If bigger is better for companies like Charter Communications and Time Warner Cable, it’s also a boon to cross-platform measurement providers like comScore. Often overlooked by headlines heralding the continued merging of cable providers are the gains made in tracking consumer behavior and the ability to match it with product and service consumption—benefitting both programmers and advertisers.
So it was when Charter scooped up Time Warner Cable (now Spectrum) just over a year ago. Since then, renegotiation of comScore’s agreement with Charter brought comScore from 22 million measured households to more than 35 million, according to Jeff Boehme, SVP, Television Research at comScore.
The bottom line: comScore ended up with about 75 million reportable television sets in use, giving the company greater insight into tuning behavior, Boehme explains in this interview with Beet.TV.
“The importance is not just the tuning data. It’s the ability to match that tuning data with relevant audience consumer datasets so that not only can we track tuning we can track tuning we can track advertising and we can track consumption,” Boehme says.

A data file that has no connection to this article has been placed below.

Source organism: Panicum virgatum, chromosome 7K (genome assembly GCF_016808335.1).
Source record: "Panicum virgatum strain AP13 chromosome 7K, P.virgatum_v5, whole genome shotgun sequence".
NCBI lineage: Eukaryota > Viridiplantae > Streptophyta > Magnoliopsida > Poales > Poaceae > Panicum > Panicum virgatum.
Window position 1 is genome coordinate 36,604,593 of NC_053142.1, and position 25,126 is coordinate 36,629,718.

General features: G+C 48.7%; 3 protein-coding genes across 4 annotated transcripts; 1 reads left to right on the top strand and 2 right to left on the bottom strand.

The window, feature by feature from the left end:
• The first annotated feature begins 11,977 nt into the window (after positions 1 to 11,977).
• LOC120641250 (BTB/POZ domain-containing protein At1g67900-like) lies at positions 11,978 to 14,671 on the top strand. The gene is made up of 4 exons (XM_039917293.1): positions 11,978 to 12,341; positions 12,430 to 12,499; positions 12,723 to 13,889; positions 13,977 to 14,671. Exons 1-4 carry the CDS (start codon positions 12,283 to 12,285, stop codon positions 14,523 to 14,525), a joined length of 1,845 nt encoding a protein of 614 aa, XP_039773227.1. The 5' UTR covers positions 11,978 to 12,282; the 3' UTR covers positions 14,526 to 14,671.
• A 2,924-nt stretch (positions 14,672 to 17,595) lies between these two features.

Between its own data warehousing and relationships with companies like Experian, comScore can identify programs with high propensity of certain advertiser audience segments and match it to advertising campaigns in those programs.
“Now we can provide much more detail on the accountability of advertising, both in television as well as digital,” Boehme says.
comScore also has been on the ground floor of addressable TV advertising, given its own roots as well as those of Rentrak, with which it merged in early 2016. Early addressable players like DIRECTV and DISH relied on comScore and Rentrak to provide measurement capabilities.
One casualty of advanced audience measurement and correlation with consumer purchasers is waste, which has been a given throughout the history of TV advertising.
“Television now becomes more accountable because now what they can do is plan more effectively and deliver their segments with higher efficiencies,” Boehme says. “So no longer do we have waste factors that are standard among media buys.”
For programmers, the gains are mainly in the ability to better manage their portfolios “so the programmer understands what audiences now identified as consumers they need to attract and how.”
We interviewed Boehme at the Cynopsis Measurement and Data Summit in New York earlier this month.